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The Peristyle’s Dance of Time

Oscar Wilde, the Irish playwright, poet and a bit of a rogue gave the world many quotes including several on the topic of beauty. Among those was this simple, but oh so true. statement: “What is beautiful is a joy for all seasons.”

That statement was quite likely among many repeated one evening in 1982 when a group of artistic types spread a table beneath the canopy of City Park’s elegant Peristyle. They had gathered to celebrate the centennial of Wilde’s 1882 visit to New Orleans.

We know about the event because of the book “Historic New Orleans City Park” written by historians Sally and Bill Reeves who introduced the event accordingly:

“A gathering of artists restored the grand days of yore in the Peristyle…Far into the night they exchanged toasts, led by New Orleans’ preeminent, painter and musician, George Schmidt. When the guests finally retired, the sun’s oblique rays danced on the still lagoon.”

Completed in 1906, the Peristyle (defined as a row of columns surrounding a space) was intended to be a place, according to the Reeves, where “finely dressed ladies and gentlemen could dance to the strains of romantic night music. The Peristyle preserved an open-air effect allowing dancers to be seen and the music heard and provided a framed view of the moon’s effect on lagoon waters.

“Strategically placed in the center of what was then the entire park, the building appeared like a Greek apparition in a wooden thicket.”

  • By itself the building was striking. Drama was added by four handsome, but stern, lions created by artist Pedro Ghiloni whose studio was at 415 Dauphine Street. He had a calling card that described himself as a “sculptor and marble cutter.”  His jungle cats guarded the building from the edge of the lagoon.

Dancing was a popular past time in the park’s early days. One group, William J. Braun and his First Naval Battalion band was among several ensembles to perform concerts. He also played for the Rex organization and organized the American Life Insurance Band.

A park was a passive place for picnics; tables were rented as a source of revenue. The greens also provided an escape for simply staying cool beneath the spread of golden rain trees or admiring the flora. For the more adventurous, the ducks were always grateful for breadcrumbs tossed their way, unless a passing goose interfered. The park was blessed with groves of magnificent oaks, some so old they might have provided shade for Choctaws exploring the bayou.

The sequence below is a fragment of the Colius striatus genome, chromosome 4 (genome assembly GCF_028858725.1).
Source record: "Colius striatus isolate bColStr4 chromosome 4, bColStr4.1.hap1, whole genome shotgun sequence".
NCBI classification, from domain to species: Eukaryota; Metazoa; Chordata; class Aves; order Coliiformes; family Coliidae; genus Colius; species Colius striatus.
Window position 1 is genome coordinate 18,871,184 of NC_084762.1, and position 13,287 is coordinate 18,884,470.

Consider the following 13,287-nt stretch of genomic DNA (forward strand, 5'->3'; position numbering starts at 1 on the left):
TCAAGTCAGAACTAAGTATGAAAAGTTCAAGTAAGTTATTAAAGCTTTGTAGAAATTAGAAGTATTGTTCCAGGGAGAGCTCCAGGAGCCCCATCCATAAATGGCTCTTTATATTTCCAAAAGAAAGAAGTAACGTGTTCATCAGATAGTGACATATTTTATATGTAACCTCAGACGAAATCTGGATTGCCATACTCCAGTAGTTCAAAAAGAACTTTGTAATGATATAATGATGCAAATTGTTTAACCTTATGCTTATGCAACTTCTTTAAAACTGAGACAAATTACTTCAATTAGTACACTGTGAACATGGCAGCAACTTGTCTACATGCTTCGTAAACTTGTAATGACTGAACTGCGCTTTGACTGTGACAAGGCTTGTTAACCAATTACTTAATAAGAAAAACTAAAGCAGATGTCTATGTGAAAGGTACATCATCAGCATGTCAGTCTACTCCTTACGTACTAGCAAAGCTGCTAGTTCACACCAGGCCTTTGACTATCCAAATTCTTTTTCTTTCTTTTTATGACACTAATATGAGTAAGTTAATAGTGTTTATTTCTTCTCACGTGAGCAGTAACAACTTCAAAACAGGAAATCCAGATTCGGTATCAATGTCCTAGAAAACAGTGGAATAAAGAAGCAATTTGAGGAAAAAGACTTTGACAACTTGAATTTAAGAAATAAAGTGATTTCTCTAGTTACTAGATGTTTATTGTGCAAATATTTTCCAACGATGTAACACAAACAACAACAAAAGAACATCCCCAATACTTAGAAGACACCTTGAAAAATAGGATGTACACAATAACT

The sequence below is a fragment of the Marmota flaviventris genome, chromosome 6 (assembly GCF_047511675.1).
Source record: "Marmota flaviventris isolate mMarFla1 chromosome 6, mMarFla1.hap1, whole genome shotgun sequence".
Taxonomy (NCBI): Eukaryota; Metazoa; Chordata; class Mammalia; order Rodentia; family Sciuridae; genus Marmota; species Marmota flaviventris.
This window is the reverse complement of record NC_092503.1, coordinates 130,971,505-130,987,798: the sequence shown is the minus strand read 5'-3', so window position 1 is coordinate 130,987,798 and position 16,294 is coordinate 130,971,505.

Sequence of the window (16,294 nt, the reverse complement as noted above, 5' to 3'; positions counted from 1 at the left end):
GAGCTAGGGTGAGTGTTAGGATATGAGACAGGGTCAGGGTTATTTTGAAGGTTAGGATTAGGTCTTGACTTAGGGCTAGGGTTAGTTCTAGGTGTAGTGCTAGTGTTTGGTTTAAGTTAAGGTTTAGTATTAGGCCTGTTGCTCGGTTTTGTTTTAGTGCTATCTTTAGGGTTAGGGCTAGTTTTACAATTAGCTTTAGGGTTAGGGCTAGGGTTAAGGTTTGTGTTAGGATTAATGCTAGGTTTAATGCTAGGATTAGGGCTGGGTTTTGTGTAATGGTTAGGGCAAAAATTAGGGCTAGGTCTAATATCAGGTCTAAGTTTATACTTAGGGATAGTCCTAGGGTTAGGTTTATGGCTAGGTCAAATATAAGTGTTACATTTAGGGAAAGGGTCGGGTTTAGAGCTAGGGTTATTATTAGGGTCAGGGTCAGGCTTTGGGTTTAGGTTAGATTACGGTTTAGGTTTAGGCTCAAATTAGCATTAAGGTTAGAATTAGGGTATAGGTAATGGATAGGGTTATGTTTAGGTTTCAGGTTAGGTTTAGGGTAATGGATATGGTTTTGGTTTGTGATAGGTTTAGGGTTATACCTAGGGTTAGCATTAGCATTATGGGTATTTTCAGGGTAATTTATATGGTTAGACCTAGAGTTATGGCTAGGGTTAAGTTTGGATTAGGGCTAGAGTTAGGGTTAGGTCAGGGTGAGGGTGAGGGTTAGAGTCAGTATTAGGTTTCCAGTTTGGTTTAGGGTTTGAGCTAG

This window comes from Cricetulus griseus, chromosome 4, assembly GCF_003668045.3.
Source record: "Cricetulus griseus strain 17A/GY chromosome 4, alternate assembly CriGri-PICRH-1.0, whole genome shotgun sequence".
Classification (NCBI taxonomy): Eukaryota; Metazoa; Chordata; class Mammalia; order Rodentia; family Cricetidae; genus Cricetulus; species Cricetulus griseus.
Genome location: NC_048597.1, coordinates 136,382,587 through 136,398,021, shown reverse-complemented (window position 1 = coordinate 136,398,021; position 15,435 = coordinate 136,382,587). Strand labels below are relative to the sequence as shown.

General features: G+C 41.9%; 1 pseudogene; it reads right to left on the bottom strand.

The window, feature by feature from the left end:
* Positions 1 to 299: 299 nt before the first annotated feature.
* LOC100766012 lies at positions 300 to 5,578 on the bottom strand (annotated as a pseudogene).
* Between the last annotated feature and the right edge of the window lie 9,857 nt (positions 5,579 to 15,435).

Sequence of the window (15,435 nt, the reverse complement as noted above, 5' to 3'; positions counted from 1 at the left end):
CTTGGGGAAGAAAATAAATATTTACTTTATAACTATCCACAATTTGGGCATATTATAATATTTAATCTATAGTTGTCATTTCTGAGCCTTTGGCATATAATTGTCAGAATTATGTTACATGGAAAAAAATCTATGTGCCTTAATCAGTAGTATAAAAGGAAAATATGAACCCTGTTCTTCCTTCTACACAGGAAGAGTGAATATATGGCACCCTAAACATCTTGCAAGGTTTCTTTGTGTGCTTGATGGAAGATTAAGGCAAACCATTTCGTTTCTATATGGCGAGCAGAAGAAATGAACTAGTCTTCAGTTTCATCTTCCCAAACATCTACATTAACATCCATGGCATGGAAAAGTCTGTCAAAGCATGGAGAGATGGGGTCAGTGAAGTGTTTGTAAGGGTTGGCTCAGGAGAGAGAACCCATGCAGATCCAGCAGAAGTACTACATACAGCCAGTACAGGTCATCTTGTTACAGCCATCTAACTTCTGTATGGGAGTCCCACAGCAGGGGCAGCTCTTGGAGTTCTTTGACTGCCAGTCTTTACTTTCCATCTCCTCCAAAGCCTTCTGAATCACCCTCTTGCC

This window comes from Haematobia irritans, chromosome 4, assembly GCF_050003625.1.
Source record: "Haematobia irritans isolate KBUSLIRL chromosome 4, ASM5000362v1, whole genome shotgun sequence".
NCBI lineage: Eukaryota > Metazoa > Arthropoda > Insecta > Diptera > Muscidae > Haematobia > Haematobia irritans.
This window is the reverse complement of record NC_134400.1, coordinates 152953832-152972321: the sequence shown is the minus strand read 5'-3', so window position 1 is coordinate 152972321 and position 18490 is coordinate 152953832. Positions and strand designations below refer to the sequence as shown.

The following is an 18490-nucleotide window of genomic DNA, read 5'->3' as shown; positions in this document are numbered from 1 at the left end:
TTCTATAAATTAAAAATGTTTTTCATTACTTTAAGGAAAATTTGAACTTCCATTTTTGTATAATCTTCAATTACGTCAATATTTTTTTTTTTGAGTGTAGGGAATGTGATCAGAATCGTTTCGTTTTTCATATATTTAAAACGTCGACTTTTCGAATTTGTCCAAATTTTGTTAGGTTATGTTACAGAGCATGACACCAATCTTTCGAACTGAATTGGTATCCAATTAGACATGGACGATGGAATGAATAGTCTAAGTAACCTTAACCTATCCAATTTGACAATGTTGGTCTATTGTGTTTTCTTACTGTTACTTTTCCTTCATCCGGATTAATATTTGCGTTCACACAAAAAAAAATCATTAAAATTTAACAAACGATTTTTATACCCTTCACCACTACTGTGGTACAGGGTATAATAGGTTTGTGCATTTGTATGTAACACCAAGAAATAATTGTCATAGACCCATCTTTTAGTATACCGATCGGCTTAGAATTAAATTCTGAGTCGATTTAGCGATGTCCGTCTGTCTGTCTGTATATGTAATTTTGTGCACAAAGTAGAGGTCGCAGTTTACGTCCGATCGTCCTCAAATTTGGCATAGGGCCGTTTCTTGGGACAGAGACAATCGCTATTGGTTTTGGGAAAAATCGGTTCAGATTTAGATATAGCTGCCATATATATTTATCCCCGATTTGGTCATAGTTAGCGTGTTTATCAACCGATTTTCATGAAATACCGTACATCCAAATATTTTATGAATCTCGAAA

Time, television, air conditioning and other modern wonders lessened the demand for dances, but the Peristyle still stands there modestly displaying its own elegance.

It is used these days for parties, reunions, and, still, well dressed ladies especially for weddings. In 1956 NBC’s Today show originated from the Peristyle during a week spent in New Orleans. Host Dave Garroway was given a gavel made from a City Park green ash tree.

Then too there have been the celebratory events such as the Oscar Wilde centennial celebration. Wilde could be eloquent, but not necessarily always right. Consider his comment about beauty and sunsets: “Nobody of any real culture ever talks nowadays about the beauty of a sunset. Sunsets are quite old fashioned. To admire them is a distinct sign of provincialism of temperament…”

But sometimes what is old fashioned can still appeal to modern tastes. There are two great evenings for which crowds gather at the Peristyle each year as though it is a sacred temple:

  • There is the symphony concert. In 2009 the park implemented a master plan that included relocating the tennis courts that were across the street from the Peristyle and creating a Central Park style “Great Lawn.” Most days the lawn is used for sunning and ball-playing, but each year on an evening in April the lawn is packed by park goers carrying folding chairs and ice chests who gather to hear the Louisiana Philharmonic perform from their stage on the Peristyle. 
  • And then on July 3rd, a similarly provisioned crowd gathers to hear the local Marine Corps band’s Fourth of July concert.

Both groups are extraordinary, but the Marine Corps Band always has the advantage of ending with John Philip Sousa’s “Stars and Stripes Forever” and with that comes the requisite starlight extravaganza. Oscar Wilde had that right: A beautiful sight is indeed a joy for all seasons. For strobe–like moments, the silhouettes of the peristyle and the surrounding palms and moss-draped oaks shimmy to the night sky.

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